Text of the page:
Three Weeks in Australia: What Studying Abroad Taught Me about Working Full-Time and Getting the Most out of My LIS Education

Three Weeks in Australia: What Studying Abroad Taught Me about Working Full-Time and Getting the Most out of My LIS Education

by Natalie M. Parker

I started my degree at SLIS with no experience as an information professional while working full-time in a non-LIS field.  Whether you are making a career change or building experience in this field, the advice is always the same: network, network network!  Make those connections!  It is critical to career success in this field.

I used to struggle with this notion and tried to understand how to make these connections when much of my time away from work is taken up by my course load.  Sure, I have transferrable skills at my job that will serve me well in the LIS world; but where are those connections and LIS experiences?

This summer, I completed a three-week study abroad course in Australia with the University of Wisconsin at Milwaukee’s School of Information Studies (UWM SIS).  The topic was “Australian Contributions to Archival Theory and Practice.”  I jumped at the chance to: 1) study abroad; 2) take an opportunity that was archives-focused; and 3) have an opportunity to do this while not having to quit my job.

The Program

How do you get a full semester’s worth of work into three weeks?  Full-time coursework.  The bulk of the program centered around site visits to various repositories in Melbourne.  We would spend a couple of hours at each place learning about the institution and asking questions.  At the end of the day, we discussed what we learned and submitted journal entries.  Over the three weeks, we visited 13 sites, had class meetings, submitted seven journal entries, completed an essay on the Records Continuum, and had a smattering of free time to explore.  Being archives students, a lot of our free time was spent exploring even more cultural institutions.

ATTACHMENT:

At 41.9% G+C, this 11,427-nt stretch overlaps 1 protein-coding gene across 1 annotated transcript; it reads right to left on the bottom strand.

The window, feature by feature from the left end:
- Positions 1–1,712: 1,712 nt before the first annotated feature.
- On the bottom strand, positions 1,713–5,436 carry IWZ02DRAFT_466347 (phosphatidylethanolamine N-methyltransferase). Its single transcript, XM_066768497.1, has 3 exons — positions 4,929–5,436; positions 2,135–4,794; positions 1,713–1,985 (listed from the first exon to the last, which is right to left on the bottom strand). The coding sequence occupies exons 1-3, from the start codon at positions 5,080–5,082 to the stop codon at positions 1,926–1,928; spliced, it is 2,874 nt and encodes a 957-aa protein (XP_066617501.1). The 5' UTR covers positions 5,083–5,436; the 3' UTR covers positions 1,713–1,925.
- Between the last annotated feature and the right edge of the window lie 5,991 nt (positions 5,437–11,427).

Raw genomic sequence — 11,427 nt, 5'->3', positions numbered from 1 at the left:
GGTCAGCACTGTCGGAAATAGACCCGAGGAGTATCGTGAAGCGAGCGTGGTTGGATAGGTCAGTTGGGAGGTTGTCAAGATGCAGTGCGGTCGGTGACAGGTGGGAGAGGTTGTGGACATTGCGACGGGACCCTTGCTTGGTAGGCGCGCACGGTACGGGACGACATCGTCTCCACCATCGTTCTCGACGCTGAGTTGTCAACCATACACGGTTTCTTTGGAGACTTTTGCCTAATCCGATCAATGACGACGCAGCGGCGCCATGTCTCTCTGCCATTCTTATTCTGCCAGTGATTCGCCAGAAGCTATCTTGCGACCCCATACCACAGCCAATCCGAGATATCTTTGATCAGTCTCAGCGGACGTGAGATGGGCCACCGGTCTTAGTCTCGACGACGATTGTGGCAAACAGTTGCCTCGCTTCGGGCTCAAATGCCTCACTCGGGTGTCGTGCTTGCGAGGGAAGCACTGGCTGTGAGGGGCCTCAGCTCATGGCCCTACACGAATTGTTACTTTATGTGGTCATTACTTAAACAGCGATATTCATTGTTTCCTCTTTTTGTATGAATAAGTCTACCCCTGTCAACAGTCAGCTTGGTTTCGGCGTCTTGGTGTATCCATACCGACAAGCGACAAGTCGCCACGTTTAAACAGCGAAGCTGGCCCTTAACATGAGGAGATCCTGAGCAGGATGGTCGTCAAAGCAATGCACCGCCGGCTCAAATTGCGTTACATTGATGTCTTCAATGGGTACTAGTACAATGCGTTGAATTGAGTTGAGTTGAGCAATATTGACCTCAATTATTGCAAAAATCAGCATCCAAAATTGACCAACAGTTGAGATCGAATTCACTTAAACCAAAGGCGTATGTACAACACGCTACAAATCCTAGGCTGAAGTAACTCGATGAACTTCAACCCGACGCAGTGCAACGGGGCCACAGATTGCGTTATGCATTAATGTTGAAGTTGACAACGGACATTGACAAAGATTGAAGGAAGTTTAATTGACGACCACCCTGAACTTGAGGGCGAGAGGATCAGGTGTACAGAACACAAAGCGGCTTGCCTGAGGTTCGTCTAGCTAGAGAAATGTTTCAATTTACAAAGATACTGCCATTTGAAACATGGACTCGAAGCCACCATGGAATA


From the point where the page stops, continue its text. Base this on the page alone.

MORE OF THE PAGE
The instructors were thoughtful to arrange visits in a variety of places.  We visited universities, a community archive, museums, corporate archives, a religious archive, a sports archive, libraries, the Public Records Office, and more.  A highlight of our visit was a day spent with faculty and staff at Monash University, the center of thinking about the Records Continuum. 

I left Melbourne not only with an acute knowledge of Australian archival theory and practice, but with some new friends, and with a renewed sense of how to make the most of my LIS education back home.

The Importance of Site Visits

I was struck by how gracious our hosts were at each institution and how frank they were about sharing information with us.  Many of these visits grew out of our program organizer “cold emailing” and asking if they would accept a visit.  We learned so much about the highlights and the struggles of each institution’s work, how the archivist fit in with the organization, how they came to get their job, and how the Australian Series System and the Records Continuum could be used in practice.  They were also eager to show us their “good stuff,” those items in their collections of high value or amusing nature.  A few of them even welcomed us to ask about internships or work experience if we were ever in the Melbourne area again.